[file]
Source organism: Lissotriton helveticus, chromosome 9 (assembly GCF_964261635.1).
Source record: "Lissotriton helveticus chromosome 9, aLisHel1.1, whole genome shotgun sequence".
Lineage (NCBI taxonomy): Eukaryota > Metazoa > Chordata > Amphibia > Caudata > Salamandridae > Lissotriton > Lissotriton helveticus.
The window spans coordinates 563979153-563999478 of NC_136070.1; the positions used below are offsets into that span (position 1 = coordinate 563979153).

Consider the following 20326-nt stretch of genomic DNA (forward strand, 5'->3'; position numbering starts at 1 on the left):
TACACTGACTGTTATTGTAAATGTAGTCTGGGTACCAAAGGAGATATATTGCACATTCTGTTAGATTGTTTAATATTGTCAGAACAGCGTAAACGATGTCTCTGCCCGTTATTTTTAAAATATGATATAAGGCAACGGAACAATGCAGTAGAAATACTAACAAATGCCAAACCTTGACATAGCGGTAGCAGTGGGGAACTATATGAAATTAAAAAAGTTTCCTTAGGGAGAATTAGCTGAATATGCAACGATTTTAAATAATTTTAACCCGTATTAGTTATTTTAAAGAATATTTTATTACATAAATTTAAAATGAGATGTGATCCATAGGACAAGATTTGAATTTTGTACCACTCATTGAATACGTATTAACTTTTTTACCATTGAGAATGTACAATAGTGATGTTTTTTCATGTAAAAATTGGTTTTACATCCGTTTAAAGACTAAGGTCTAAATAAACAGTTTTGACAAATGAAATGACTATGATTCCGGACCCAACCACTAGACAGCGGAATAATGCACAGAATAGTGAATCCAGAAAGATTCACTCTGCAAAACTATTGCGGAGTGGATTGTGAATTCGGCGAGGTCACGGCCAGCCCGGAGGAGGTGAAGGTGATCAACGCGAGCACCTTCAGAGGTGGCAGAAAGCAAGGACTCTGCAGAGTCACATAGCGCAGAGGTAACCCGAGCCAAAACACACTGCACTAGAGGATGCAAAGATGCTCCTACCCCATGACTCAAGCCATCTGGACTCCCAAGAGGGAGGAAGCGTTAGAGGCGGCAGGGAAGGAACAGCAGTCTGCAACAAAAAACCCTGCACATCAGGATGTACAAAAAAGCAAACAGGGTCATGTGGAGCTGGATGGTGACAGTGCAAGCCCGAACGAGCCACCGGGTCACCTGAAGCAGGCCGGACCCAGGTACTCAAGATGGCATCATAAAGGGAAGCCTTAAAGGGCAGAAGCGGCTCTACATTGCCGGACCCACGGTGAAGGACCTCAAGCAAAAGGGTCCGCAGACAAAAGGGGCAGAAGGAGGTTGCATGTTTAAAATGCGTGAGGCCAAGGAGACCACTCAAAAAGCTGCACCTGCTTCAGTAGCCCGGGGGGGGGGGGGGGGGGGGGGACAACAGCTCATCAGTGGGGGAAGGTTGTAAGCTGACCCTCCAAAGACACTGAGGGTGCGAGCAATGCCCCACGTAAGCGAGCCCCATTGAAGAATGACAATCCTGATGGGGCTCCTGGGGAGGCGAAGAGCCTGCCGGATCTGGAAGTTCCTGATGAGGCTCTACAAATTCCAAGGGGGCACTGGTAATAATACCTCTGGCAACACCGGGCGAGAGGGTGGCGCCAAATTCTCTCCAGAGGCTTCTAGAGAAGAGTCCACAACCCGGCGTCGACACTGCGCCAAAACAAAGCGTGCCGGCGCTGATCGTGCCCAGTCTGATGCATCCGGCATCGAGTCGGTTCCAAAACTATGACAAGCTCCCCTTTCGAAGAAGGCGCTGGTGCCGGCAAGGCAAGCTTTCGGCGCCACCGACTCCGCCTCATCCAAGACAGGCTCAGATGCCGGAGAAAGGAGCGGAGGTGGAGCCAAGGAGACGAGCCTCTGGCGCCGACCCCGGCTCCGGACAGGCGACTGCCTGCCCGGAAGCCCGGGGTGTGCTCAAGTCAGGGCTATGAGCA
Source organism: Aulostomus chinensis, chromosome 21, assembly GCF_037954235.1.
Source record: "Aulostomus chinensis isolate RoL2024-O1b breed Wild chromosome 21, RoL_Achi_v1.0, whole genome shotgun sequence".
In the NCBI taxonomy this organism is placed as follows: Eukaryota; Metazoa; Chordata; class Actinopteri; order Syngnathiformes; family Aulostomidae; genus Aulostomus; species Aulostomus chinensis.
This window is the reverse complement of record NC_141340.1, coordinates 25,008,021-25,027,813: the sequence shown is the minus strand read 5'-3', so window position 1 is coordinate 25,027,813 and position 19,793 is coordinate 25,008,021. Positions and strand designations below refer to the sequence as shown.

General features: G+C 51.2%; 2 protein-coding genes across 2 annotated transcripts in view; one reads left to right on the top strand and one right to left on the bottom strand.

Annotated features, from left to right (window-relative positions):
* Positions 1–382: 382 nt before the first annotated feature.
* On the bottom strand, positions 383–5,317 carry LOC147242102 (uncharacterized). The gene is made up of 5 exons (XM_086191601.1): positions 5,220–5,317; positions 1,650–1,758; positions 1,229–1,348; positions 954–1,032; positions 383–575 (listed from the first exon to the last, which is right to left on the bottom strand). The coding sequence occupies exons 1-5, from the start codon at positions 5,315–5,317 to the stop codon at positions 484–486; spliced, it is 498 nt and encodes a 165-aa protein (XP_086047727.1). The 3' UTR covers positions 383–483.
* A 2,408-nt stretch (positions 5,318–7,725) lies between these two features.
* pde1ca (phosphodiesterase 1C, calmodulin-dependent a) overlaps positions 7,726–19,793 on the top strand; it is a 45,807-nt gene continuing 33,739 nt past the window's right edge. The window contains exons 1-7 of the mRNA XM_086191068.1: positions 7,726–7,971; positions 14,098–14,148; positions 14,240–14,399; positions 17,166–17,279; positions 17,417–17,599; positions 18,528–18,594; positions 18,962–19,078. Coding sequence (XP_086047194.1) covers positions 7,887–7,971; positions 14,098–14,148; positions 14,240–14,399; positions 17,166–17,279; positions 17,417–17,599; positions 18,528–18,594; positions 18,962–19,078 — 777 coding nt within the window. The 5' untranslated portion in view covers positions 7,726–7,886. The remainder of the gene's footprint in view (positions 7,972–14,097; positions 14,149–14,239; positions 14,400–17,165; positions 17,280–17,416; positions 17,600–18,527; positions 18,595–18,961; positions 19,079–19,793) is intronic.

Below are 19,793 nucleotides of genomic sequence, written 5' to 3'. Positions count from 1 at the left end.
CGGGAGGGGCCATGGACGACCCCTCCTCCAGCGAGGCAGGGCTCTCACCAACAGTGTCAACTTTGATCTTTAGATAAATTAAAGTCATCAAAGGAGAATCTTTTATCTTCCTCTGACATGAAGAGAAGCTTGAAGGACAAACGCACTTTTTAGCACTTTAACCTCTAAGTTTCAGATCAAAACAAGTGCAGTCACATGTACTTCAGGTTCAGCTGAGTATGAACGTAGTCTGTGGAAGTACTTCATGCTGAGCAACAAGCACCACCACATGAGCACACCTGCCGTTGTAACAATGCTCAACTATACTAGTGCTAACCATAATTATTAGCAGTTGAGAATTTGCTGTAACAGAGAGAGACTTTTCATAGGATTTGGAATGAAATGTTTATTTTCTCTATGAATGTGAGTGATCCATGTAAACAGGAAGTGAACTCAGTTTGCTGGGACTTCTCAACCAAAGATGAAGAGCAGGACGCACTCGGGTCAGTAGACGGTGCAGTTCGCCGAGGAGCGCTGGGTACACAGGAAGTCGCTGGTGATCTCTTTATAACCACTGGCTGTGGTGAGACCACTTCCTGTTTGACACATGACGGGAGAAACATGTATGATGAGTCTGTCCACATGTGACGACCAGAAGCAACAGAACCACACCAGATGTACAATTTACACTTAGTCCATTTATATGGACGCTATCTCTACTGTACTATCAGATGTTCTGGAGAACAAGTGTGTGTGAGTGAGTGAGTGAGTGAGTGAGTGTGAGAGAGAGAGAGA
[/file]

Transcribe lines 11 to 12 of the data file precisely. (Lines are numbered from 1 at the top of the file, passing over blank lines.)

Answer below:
General features: G+C 51.2%; 2 protein-coding genes across 2 annotated transcripts in view; one reads left to right on the top strand and one right to left on the bottom strand.

Annotated features, from left to right (window-relative positions):